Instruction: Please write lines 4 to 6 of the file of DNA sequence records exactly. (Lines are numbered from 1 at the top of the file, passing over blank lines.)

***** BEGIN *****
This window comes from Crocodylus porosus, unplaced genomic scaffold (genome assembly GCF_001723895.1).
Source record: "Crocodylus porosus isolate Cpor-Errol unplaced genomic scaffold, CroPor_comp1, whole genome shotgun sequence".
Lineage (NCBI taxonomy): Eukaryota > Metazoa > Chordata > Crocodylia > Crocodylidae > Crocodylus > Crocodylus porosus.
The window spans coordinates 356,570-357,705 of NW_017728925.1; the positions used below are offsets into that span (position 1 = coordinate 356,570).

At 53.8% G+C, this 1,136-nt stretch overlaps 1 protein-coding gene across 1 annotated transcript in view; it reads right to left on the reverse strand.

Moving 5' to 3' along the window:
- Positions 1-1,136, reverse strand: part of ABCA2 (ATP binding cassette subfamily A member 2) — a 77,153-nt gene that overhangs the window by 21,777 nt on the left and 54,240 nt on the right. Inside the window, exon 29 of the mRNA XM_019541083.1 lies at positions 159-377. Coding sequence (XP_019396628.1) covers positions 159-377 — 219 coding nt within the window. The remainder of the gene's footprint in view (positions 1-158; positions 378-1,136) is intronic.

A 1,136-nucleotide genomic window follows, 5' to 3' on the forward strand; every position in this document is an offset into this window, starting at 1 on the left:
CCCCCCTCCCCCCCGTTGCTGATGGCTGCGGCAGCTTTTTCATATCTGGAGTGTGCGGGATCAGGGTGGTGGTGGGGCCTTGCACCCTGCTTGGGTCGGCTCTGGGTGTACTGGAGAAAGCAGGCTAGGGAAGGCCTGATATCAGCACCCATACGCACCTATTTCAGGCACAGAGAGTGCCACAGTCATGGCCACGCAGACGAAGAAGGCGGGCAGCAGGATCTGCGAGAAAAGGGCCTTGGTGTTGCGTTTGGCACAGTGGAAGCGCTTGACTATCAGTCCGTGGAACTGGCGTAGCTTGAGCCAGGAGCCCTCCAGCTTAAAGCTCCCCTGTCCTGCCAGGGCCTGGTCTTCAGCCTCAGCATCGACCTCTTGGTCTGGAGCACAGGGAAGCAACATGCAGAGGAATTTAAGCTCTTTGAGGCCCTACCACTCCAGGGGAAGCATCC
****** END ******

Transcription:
The window spans coordinates 356,570-357,705 of NW_017728925.1; the positions used below are offsets into that span (position 1 = coordinate 356,570).

At 53.8% G+C, this 1,136-nt stretch overlaps 1 protein-coding gene across 1 annotated transcript in view; it reads right to left on the reverse strand.

Moving 5' to 3' along the window: